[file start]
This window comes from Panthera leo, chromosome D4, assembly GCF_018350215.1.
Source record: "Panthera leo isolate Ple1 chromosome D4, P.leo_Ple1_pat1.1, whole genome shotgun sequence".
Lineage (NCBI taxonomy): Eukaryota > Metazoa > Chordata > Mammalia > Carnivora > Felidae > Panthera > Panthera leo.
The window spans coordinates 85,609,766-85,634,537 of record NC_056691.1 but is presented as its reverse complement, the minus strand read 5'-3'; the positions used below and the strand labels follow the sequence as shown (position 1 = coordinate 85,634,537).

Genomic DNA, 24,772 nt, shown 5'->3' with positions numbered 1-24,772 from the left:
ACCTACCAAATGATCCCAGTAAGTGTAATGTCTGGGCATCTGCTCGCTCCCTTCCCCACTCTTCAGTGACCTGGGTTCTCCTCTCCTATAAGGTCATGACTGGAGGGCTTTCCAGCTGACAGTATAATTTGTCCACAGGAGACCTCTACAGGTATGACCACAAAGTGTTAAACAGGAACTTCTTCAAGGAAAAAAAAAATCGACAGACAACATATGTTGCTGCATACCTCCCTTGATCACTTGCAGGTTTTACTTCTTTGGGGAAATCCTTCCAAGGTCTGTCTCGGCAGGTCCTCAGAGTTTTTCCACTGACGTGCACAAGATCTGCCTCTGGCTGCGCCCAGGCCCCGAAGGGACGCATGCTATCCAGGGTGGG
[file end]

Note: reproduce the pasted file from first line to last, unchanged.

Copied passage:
This window comes from Panthera leo, chromosome D4, assembly GCF_018350215.1.
Source record: "Panthera leo isolate Ple1 chromosome D4, P.leo_Ple1_pat1.1, whole genome shotgun sequence".
Lineage (NCBI taxonomy): Eukaryota > Metazoa > Chordata > Mammalia > Carnivora > Felidae > Panthera > Panthera leo.
The window spans coordinates 85,609,766-85,634,537 of record NC_056691.1 but is presented as its reverse complement, the minus strand read 5'-3'; the positions used below and the strand labels follow the sequence as shown (position 1 = coordinate 85,634,537).

Genomic DNA, 24,772 nt, shown 5'->3' with positions numbered 1-24,772 from the left:
ACCTACCAAATGATCCCAGTAAGTGTAATGTCTGGGCATCTGCTCGCTCCCTTCCCCACTCTTCAGTGACCTGGGTTCTCCTCTCCTATAAGGTCATGACTGGAGGGCTTTCCAGCTGACAGTATAATTTGTCCACAGGAGACCTCTACAGGTATGACCACAAAGTGTTAAACAGGAACTTCTTCAAGGAAAAAAAAAATCGACAGACAACATATGTTGCTGCATACCTCCCTTGATCACTTGCAGGTTTTACTTCTTTGGGGAAATCCTTCCAAGGTCTGTCTCGGCAGGTCCTCAGAGTTTTTCCACTGACGTGCACAAGATCTGCCTCTGGCTGCGCCCAGGCCCCGAAGGGACGCATGCTATCCAGGGTGGG